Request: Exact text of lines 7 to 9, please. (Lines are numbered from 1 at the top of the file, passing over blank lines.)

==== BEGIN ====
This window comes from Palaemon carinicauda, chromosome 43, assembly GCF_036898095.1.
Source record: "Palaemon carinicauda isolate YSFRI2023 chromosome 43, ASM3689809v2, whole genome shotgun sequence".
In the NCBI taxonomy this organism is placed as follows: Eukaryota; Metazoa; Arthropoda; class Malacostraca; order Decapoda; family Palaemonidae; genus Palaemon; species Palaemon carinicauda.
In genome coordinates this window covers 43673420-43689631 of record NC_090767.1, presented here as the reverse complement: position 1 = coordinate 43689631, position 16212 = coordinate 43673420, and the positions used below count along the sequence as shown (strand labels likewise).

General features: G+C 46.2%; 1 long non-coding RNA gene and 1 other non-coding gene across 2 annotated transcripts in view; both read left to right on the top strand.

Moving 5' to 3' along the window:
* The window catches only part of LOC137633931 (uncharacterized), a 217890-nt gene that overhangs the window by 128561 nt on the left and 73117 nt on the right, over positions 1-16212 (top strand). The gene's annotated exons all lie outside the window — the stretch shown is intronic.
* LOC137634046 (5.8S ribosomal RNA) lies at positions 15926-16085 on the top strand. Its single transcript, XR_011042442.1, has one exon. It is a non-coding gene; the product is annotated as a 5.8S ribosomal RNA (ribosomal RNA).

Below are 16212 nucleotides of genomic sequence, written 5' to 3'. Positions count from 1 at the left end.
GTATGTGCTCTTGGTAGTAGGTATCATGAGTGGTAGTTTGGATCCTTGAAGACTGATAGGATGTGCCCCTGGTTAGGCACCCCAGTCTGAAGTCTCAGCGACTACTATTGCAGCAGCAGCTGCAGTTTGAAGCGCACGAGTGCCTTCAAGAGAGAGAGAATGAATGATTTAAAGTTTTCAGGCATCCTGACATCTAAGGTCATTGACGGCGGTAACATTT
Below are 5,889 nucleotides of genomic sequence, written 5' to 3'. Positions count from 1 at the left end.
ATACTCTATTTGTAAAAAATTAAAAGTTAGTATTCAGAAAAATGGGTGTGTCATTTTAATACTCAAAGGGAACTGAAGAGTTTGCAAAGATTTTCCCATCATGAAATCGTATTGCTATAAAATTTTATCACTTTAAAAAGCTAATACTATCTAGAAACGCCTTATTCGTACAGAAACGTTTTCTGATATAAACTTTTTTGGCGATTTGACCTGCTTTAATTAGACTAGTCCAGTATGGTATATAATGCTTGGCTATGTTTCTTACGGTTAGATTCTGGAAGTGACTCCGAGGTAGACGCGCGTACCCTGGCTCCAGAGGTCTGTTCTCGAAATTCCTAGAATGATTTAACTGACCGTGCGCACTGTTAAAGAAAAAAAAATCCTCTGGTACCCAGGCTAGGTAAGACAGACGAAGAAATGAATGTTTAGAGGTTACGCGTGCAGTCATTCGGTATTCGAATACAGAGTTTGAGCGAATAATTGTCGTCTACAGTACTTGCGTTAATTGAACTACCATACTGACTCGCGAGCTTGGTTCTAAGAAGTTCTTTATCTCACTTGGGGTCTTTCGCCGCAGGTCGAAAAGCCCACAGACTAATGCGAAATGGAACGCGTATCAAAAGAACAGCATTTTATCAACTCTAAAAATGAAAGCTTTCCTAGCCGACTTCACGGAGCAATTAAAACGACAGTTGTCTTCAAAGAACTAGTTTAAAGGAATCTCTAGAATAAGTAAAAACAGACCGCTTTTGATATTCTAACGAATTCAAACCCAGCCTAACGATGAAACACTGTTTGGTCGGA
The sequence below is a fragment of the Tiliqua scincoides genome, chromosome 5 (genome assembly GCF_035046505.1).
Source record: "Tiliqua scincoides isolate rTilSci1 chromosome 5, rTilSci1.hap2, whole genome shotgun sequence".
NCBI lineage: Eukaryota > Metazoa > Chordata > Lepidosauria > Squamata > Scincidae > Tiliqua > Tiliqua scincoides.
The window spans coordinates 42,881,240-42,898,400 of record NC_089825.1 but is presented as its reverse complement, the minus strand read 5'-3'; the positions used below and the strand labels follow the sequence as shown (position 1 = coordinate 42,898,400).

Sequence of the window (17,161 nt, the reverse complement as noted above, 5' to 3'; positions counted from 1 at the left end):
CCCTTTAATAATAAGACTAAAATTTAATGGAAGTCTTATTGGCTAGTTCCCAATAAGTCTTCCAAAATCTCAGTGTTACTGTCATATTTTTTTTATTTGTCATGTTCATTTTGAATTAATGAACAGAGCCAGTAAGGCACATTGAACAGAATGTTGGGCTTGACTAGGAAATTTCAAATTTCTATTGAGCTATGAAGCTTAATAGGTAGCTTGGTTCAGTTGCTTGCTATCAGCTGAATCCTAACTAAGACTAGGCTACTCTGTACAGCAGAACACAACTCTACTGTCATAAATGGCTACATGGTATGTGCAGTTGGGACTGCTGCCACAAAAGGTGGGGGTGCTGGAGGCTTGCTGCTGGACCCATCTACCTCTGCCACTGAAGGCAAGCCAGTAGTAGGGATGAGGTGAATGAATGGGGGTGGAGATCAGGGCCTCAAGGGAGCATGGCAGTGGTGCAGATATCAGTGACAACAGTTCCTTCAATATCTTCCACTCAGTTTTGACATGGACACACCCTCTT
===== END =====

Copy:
* The window catches only part of LOC137633931 (uncharacterized), a 217890-nt gene that overhangs the window by 128561 nt on the left and 73117 nt on the right, over positions 1-16212 (top strand). The gene's annotated exons all lie outside the window — the stretch shown is intronic.
* LOC137634046 (5.8S ribosomal RNA) lies at positions 15926-16085 on the top strand. Its single transcript, XR_011042442.1, has one exon. It is a non-coding gene; the product is annotated as a 5.8S ribosomal RNA (ribosomal RNA).

Below are 16212 nucleotides of genomic sequence, written 5' to 3'. Positions count from 1 at the left end.